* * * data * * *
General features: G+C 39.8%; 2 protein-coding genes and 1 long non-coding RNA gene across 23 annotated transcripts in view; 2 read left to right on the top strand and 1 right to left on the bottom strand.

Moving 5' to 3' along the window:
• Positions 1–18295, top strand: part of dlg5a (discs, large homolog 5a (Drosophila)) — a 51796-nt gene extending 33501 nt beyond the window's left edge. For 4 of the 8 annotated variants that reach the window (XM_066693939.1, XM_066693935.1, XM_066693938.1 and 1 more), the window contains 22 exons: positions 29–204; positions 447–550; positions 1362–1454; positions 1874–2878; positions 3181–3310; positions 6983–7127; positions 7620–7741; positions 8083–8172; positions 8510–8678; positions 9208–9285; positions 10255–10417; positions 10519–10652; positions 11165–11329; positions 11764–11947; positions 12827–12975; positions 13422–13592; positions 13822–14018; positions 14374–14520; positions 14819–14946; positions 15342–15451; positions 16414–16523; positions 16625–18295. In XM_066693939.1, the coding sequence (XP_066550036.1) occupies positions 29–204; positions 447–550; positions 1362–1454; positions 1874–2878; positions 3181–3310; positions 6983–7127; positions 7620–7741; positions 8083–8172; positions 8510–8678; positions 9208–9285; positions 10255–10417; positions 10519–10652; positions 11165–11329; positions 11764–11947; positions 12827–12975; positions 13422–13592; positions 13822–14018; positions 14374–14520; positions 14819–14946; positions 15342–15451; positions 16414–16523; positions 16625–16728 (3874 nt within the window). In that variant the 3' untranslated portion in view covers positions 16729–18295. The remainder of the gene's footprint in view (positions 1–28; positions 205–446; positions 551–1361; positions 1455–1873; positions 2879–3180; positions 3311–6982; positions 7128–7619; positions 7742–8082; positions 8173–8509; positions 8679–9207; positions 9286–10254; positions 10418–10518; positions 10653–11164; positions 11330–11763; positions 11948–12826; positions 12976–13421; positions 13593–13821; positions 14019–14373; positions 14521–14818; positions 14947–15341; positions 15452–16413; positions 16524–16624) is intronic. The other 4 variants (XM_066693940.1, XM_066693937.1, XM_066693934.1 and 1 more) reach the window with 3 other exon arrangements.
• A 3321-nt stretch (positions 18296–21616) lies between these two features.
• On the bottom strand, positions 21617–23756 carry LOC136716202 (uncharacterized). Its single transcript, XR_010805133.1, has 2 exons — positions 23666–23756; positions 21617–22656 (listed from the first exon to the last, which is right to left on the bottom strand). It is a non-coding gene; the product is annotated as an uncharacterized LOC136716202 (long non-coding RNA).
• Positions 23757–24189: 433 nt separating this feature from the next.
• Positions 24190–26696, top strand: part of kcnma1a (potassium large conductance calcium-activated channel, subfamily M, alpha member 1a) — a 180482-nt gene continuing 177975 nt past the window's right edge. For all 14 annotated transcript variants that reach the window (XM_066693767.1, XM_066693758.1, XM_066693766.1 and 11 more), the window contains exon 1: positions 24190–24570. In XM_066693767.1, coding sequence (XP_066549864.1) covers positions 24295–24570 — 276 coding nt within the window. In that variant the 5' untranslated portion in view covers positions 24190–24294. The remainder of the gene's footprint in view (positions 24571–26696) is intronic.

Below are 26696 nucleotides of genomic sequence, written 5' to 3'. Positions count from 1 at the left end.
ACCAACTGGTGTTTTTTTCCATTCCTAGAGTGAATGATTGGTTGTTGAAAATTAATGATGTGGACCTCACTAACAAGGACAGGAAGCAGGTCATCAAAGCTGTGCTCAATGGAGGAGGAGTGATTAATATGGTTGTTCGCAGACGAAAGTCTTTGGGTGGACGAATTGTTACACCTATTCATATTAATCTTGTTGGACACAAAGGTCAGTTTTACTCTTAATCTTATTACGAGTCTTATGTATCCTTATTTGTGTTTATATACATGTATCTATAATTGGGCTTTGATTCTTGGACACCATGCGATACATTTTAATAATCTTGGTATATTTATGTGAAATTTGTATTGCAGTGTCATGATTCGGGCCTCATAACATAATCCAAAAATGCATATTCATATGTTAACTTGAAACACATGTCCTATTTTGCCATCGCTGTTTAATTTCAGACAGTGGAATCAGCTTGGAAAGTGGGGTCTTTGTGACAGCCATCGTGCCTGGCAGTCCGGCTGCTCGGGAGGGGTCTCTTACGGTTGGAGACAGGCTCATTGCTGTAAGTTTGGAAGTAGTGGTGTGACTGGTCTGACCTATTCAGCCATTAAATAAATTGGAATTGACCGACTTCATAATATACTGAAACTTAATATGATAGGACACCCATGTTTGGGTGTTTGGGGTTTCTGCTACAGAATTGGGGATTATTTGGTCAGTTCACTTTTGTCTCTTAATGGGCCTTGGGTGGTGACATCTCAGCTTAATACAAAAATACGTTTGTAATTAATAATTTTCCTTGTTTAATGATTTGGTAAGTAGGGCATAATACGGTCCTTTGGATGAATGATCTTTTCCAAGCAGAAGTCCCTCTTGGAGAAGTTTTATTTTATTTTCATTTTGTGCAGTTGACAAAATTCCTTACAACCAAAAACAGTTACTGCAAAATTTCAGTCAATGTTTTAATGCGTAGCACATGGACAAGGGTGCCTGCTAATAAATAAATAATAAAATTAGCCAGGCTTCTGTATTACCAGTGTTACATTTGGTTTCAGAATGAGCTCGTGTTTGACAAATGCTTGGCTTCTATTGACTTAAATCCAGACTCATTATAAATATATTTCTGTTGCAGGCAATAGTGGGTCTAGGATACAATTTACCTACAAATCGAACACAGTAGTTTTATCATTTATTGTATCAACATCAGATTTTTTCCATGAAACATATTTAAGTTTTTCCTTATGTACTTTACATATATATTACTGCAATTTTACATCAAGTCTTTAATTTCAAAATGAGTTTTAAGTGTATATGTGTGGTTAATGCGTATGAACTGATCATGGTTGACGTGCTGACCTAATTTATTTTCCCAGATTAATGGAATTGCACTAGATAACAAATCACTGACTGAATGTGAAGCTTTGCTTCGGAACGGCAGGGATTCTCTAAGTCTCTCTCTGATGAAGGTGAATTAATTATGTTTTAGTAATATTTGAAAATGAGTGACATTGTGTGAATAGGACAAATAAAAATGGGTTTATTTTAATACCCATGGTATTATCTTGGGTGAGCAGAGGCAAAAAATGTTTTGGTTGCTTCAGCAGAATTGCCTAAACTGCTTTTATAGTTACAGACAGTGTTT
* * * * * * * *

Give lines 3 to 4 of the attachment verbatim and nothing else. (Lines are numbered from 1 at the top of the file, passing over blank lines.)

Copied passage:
• Positions 1–18295, top strand: part of dlg5a (discs, large homolog 5a (Drosophila)) — a 51796-nt gene extending 33501 nt beyond the window's left edge. For 4 of the 8 annotated variants that reach the window (XM_066693939.1, XM_066693935.1, XM_066693938.1 and 1 more), the window contains 22 exons: positions 29–204; positions 447–550; positions 1362–1454; positions 1874–2878; positions 3181–3310; positions 6983–7127; positions 7620–7741; positions 8083–8172; positions 8510–8678; positions 9208–9285; positions 10255–10417; positions 10519–10652; positions 11165–11329; positions 11764–11947; positions 12827–12975; positions 13422–13592; positions 13822–14018; positions 14374–14520; positions 14819–14946; positions 15342–15451; positions 16414–16523; positions 16625–18295. In XM_066693939.1, the coding sequence (XP_066550036.1) occupies positions 29–204; positions 447–550; positions 1362–1454; positions 1874–2878; positions 3181–3310; positions 6983–7127; positions 7620–7741; positions 8083–8172; positions 8510–8678; positions 9208–9285; positions 10255–10417; positions 10519–10652; positions 11165–11329; positions 11764–11947; positions 12827–12975; positions 13422–13592; positions 13822–14018; positions 14374–14520; positions 14819–14946; positions 15342–15451; positions 16414–16523; positions 16625–16728 (3874 nt within the window). In that variant the 3' untranslated portion in view covers positions 16729–18295. The remainder of the gene's footprint in view (positions 1–28; positions 205–446; positions 551–1361; positions 1455–1873; positions 2879–3180; positions 3311–6982; positions 7128–7619; positions 7742–8082; positions 8173–8509; positions 8679–9207; positions 9286–10254; positions 10418–10518; positions 10653–11164; positions 11330–11763; positions 11948–12826; positions 12976–13421; positions 13593–13821; positions 14019–14373; positions 14521–14818; positions 14947–15341; positions 15452–16413; positions 16524–16624) is intronic. The other 4 variants (XM_066693940.1, XM_066693937.1, XM_066693934.1 and 1 more) reach the window with 3 other exon arrangements.
• A 3321-nt stretch (positions 18296–21616) lies between these two features.